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  • Pragmatic Regionalism

    The New Building of Kékvölgy Waldorf School in Pilisszentlászló

    Architect: Csaba Valkai
    Text: Levente Szabó
    Photos: Zsolt Batár

    The Waldorf school has been based in this village in the Pilis Hills for almost ten years. At the beginning it had some 30-40 students, but their number has increased to 200 by now. As the institution needed more and more space, building a school was a must also because of the intensive motor traffic making life here more and more stressful. As in each case of the Waldorf schools all over the world, the construction was the initiative of parents here: their community organized and realized the project starting from the purchase of the site to surveying a variety of building methods and design to providing for the financial means and carrying out the actual procedure. As a result of the modest financial potentials, the exact information about the needs of the community and the natural managing of the „participating designing” pragmatic aspects came in focus that defined the basic decisions concerning the designing process.

    Uprated as the inside region of the village, the upper part of the site on the periphery was developed as it is near the road to Visegrád and thus could help to decrease motor traffic crossing the settlement in the long run. The compact and thus economical development form, the replacement of the initial experiments on straw and container resulting from the first donations and rational decisions by traditional longitudinal development running parallel with the level lines also minimalizing earthworks brought about the most economical solution of construction here. Prescribed in the relevant construction regulations (the minimal inclination of the roof is 30, but maximum 45 degrees) the high roof is a logical solution avoiding the longitudinal barrack-like character applied transversely in a terraced design which was an almost inevitable and formula-like consequence. Owing to the modest financial means, the reutilization of recycled materials from the demolition of a downtown building was a must also calculated in the budget as an economic necessity (the windows, illuminating bodies and sanitary ware are from a pulled-down SZÁMALK-building). The long-term concept of development embracing three buildings guarantees for the sustainability of the school construction project and the process as such in the long run. All these decisions have proven to be practical, rational and economical that Csaba Valkai – the designer, besides a parent himself – managed to utilize as fertile conditions instead of experiencing them as confines limiting his project.
    Once standing on the site of the former Pauline monastery in Pilisszentlászló destroyed by the Turkish occupation, the church is now pushed to the periphery of the village just like the new school building. Much in the same way as the former cortile of the monastery had been surrounded by buildings, the school complex made complete by the later built new units (a kindergarten and a new wing to house classrooms) will also overlook the common yard. Whereas the cortile of the monastery was defined by a wrap-around corridor, here the situation is just reversed: the classrooms face the yard whilst the communicating spaces turn outward. This analogy helps us to imagine the other three components of the final complex that still do not exist even in a blueprint. Owing to the terrain the positions of the buildings are inevitable, but will only be finalized exactly and turn into architecture if the actual needs and potentials define the same intentions of construction that resulted in the birth of the first building. We may know already that the recently built school building is to house the worskhops of the future complex. This information helps to understand the compromises of the present situation: the dead-end street-like lounge half sunk underground and the classrooms lacking ideal proportions and light or the yet non-existing open and closed spaces belonging to the school would also enrich the relations of exterior and interior spaces.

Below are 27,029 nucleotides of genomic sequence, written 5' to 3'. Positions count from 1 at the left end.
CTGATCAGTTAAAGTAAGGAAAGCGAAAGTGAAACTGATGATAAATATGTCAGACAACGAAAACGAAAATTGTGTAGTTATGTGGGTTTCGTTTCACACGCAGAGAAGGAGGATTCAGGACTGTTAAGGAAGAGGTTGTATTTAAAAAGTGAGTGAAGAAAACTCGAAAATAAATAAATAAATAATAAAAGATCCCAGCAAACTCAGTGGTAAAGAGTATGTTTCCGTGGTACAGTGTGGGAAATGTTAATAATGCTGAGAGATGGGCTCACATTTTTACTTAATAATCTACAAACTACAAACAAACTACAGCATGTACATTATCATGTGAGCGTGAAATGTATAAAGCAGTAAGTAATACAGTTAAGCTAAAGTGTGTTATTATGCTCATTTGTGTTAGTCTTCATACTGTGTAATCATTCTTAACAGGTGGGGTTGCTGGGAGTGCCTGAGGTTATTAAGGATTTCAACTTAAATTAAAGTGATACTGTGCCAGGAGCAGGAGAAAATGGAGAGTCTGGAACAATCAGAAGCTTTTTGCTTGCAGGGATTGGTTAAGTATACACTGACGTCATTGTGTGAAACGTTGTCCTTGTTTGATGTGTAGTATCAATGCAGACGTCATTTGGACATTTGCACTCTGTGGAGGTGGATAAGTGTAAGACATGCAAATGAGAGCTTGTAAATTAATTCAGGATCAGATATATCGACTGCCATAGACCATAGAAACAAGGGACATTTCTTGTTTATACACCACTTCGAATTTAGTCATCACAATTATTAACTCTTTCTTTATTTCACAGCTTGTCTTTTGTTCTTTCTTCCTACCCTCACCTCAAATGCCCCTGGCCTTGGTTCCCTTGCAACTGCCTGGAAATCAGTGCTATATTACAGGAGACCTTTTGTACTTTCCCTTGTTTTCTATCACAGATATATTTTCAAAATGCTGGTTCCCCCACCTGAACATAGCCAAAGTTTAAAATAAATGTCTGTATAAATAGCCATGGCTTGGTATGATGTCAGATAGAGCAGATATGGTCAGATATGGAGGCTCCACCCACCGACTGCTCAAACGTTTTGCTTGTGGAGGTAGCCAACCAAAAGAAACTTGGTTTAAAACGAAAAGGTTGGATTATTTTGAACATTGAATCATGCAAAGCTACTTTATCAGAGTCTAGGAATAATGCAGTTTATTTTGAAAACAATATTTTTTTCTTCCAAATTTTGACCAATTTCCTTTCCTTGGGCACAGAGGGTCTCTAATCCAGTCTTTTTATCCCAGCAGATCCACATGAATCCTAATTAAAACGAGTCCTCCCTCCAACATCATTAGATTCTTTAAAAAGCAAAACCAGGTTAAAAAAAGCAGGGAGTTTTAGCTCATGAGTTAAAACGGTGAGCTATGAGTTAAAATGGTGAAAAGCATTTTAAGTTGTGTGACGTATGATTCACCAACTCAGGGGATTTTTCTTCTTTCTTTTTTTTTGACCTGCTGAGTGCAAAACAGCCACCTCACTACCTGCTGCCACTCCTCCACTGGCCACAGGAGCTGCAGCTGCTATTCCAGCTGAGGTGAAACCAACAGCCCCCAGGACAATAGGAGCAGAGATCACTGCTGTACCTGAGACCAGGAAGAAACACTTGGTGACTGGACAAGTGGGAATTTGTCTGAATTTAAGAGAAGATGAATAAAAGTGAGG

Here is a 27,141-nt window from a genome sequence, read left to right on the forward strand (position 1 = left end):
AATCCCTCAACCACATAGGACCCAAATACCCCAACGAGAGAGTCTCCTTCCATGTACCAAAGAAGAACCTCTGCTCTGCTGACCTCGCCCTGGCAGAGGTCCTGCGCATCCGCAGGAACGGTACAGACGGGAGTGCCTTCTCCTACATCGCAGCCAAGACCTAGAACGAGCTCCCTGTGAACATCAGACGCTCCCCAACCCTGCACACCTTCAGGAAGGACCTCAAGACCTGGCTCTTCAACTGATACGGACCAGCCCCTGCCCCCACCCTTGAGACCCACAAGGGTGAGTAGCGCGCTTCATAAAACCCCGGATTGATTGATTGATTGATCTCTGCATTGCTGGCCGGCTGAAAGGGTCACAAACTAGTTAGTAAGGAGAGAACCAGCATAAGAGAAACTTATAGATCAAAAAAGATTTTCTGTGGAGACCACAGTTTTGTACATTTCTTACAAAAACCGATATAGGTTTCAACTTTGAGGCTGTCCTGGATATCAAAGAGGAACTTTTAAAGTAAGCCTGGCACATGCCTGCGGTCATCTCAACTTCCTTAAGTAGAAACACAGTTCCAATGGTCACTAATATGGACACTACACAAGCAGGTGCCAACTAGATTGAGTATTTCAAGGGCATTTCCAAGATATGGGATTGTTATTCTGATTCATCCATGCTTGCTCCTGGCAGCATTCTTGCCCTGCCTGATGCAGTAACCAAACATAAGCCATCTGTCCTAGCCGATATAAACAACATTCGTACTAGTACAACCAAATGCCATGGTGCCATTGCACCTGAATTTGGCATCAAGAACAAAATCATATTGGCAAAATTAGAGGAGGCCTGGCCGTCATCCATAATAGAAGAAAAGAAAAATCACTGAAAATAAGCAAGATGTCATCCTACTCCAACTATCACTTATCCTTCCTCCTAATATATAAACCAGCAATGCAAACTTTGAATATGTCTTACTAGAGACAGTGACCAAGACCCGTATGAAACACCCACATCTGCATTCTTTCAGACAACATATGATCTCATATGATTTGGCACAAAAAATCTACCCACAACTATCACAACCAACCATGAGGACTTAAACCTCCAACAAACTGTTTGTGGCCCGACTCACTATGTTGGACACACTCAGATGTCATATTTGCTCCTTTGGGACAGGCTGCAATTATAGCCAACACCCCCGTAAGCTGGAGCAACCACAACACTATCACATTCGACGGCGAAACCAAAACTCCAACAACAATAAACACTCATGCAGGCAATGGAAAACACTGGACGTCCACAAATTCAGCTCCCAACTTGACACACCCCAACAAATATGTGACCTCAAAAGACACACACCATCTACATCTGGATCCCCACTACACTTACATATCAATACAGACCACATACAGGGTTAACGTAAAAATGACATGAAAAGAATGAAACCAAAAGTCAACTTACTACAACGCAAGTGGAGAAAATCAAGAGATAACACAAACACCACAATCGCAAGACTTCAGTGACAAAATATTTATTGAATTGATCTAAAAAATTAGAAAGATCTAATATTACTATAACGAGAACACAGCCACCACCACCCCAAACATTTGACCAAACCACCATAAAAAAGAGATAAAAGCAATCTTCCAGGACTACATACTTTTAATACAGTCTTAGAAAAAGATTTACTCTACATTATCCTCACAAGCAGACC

Four classrooms in the building and in the Waldorf-schools are a must: here the galleried eurythmia-room (an important communal space for physical education, movement and dance) as well as the ancillary water blocks are housed here, all of them opening from the lounge parallel with the slope lines of the terrain. Mass formation follows the system of spatial structure, a larger and five smaller saddle roofs pushed together and perpendicular to the inclinations of the roofs to break up the appr. 550 square metre compact building into smaller units by a saddle roof with a hardly visible inclination and thus to create a seemingly neutral structure. The concept (beyond creating spaces in accordance with the Waldorf principles and mass formation emphasizing the independence of the classrooms) primarily created a framework into which it moved into later on – among others by the „interior design” of the classrooms, painting and decorating them – to create a visual environment in line with the educational methods applied by the school.
    The pragmatic process, however, only seemingly lead to a purely pragmatic building. A large number of connotations, analogies and parallels overwrite the obvious and strict limits of interpretation.